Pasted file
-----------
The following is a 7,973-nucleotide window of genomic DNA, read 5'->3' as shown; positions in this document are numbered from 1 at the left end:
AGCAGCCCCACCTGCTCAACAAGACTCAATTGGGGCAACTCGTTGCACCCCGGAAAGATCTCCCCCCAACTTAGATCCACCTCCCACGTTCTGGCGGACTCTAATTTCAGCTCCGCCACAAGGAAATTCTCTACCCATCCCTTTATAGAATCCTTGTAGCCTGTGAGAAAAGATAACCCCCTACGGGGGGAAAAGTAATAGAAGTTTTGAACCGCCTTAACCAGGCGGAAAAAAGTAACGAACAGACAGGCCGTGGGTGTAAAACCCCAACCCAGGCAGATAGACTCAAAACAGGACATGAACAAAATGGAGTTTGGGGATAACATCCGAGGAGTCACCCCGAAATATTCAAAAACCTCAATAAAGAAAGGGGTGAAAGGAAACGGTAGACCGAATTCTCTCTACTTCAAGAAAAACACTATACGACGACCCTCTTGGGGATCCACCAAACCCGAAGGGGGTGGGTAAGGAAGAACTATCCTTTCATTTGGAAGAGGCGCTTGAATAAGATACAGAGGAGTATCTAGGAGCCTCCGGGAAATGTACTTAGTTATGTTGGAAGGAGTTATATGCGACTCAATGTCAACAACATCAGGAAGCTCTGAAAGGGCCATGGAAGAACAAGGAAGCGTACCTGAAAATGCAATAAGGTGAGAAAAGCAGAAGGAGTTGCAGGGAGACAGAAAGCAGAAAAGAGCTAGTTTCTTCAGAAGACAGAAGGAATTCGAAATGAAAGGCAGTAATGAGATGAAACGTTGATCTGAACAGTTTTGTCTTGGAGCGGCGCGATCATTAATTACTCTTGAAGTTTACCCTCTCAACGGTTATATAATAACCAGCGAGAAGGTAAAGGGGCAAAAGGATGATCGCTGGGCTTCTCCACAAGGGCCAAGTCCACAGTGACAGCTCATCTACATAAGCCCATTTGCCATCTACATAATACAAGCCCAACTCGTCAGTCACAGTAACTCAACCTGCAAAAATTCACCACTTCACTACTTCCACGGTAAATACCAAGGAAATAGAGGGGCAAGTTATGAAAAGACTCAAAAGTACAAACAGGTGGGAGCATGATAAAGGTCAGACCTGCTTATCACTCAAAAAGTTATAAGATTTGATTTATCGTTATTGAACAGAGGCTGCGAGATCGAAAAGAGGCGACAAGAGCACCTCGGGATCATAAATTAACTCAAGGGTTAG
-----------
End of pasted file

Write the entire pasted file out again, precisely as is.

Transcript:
The following is a 7,973-nucleotide window of genomic DNA, read 5'->3' as shown; positions in this document are numbered from 1 at the left end:
AGCAGCCCCACCTGCTCAACAAGACTCAATTGGGGCAACTCGTTGCACCCCGGAAAGATCTCCCCCCAACTTAGATCCACCTCCCACGTTCTGGCGGACTCTAATTTCAGCTCCGCCACAAGGAAATTCTCTACCCATCCCTTTATAGAATCCTTGTAGCCTGTGAGAAAAGATAACCCCCTACGGGGGGAAAAGTAATAGAAGTTTTGAACCGCCTTAACCAGGCGGAAAAAAGTAACGAACAGACAGGCCGTGGGTGTAAAACCCCAACCCAGGCAGATAGACTCAAAACAGGACATGAACAAAATGGAGTTTGGGGATAACATCCGAGGAGTCACCCCGAAATATTCAAAAACCTCAATAAAGAAAGGGGTGAAAGGAAACGGTAGACCGAATTCTCTCTACTTCAAGAAAAACACTATACGACGACCCTCTTGGGGATCCACCAAACCCGAAGGGGGTGGGTAAGGAAGAACTATCCTTTCATTTGGAAGAGGCGCTTGAATAAGATACAGAGGAGTATCTAGGAGCCTCCGGGAAATGTACTTAGTTATGTTGGAAGGAGTTATATGCGACTCAATGTCAACAACATCAGGAAGCTCTGAAAGGGCCATGGAAGAACAAGGAAGCGTACCTGAAAATGCAATAAGGTGAGAAAAGCAGAAGGAGTTGCAGGGAGACAGAAAGCAGAAAAGAGCTAGTTTCTTCAGAAGACAGAAGGAATTCGAAATGAAAGGCAGTAATGAGATGAAACGTTGATCTGAACAGTTTTGTCTTGGAGCGGCGCGATCATTAATTACTCTTGAAGTTTACCCTCTCAACGGTTATATAATAACCAGCGAGAAGGTAAAGGGGCAAAAGGATGATCGCTGGGCTTCTCCACAAGGGCCAAGTCCACAGTGACAGCTCATCTACATAAGCCCATTTGCCATCTACATAATACAAGCCCAACTCGTCAGTCACAGTAACTCAACCTGCAAAAATTCACCACTTCACTACTTCCACGGTAAATACCAAGGAAATAGAGGGGCAAGTTATGAAAAGACTCAAAAGTACAAACAGGTGGGAGCATGATAAAGGTCAGACCTGCTTATCACTCAAAAAGTTATAAGATTTGATTTATCGTTATTGAACAGAGGCTGCGAGATCGAAAAGAGGCGACAAGAGCACCTCGGGATCATAAATTAACTCAAGGGTTAG